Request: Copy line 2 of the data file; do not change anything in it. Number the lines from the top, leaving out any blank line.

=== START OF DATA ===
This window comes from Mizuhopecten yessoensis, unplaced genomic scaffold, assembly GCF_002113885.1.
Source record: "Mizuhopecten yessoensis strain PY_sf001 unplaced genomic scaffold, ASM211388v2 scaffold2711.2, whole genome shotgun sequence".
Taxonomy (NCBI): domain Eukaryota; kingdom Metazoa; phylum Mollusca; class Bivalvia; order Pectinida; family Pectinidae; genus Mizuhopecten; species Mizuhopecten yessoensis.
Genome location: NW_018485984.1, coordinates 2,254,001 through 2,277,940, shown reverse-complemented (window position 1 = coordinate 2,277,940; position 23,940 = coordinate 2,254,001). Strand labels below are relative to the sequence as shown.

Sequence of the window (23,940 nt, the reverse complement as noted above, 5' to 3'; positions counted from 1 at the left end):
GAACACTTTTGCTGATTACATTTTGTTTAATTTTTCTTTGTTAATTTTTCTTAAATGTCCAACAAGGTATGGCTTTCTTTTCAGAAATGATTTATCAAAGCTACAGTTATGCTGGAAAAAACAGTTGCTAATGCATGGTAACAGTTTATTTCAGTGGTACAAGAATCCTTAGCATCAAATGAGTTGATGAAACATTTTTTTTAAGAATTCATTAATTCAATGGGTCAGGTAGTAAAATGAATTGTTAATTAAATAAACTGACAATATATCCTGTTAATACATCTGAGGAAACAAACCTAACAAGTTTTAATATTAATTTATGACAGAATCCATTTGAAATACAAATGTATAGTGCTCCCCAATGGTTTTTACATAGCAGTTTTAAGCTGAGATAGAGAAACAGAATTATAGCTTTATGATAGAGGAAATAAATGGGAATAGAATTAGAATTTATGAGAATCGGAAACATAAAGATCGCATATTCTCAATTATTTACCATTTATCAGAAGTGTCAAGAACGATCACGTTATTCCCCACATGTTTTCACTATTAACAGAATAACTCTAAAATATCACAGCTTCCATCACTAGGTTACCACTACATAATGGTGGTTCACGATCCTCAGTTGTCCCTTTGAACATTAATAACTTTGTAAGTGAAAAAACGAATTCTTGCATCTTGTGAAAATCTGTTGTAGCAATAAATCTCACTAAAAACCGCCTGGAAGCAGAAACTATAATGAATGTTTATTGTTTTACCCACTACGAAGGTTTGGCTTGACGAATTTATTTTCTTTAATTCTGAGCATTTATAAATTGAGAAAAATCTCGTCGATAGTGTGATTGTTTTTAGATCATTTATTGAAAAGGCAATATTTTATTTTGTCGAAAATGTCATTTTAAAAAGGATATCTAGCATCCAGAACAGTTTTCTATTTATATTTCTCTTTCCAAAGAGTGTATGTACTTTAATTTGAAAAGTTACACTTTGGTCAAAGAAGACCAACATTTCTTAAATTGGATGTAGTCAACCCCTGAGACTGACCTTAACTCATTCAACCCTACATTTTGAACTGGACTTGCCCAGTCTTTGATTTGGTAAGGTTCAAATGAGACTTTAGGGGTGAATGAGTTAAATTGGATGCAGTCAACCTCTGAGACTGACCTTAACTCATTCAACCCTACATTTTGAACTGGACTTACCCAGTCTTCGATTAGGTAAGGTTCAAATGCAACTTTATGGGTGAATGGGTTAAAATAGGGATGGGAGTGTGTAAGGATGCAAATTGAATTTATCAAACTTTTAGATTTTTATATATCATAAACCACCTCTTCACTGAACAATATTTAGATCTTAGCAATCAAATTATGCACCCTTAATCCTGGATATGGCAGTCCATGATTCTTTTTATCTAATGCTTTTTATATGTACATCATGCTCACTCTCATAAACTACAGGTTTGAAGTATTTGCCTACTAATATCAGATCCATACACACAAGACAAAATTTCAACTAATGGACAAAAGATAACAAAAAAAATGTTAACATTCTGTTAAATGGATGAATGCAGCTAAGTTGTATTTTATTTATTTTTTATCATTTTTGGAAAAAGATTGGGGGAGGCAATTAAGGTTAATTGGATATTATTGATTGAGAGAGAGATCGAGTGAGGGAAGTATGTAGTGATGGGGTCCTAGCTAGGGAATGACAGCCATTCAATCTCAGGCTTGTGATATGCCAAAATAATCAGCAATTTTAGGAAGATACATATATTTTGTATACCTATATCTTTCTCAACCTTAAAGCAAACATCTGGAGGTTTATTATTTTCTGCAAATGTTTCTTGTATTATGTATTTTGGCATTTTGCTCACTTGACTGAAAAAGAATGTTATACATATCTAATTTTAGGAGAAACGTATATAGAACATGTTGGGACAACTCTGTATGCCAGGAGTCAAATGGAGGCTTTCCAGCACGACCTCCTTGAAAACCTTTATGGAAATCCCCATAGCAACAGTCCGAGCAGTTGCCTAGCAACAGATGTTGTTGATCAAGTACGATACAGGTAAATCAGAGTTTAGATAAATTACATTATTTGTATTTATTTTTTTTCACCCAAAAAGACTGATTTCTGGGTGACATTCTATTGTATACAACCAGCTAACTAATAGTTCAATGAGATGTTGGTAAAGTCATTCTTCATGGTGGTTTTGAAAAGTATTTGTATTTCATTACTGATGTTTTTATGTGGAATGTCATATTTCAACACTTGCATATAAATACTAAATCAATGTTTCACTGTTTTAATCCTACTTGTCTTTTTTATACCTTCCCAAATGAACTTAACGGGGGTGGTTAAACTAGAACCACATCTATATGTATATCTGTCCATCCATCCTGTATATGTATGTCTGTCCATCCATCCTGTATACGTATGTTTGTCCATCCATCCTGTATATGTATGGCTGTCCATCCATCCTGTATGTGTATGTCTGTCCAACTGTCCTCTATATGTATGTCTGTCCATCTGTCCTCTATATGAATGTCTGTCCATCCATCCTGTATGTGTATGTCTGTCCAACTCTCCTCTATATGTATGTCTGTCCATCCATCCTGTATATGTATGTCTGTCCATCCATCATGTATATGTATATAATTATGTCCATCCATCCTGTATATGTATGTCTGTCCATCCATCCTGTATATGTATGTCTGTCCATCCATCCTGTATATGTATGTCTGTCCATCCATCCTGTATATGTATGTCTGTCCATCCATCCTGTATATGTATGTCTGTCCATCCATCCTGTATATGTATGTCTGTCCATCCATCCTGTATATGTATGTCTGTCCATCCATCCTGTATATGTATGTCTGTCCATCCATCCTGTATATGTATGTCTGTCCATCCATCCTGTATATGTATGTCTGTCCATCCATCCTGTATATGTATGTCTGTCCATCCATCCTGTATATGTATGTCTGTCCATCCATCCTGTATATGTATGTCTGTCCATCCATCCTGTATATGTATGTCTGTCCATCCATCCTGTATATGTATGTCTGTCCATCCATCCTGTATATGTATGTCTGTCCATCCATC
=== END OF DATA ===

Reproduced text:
Source record: "Mizuhopecten yessoensis strain PY_sf001 unplaced genomic scaffold, ASM211388v2 scaffold2711.2, whole genome shotgun sequence".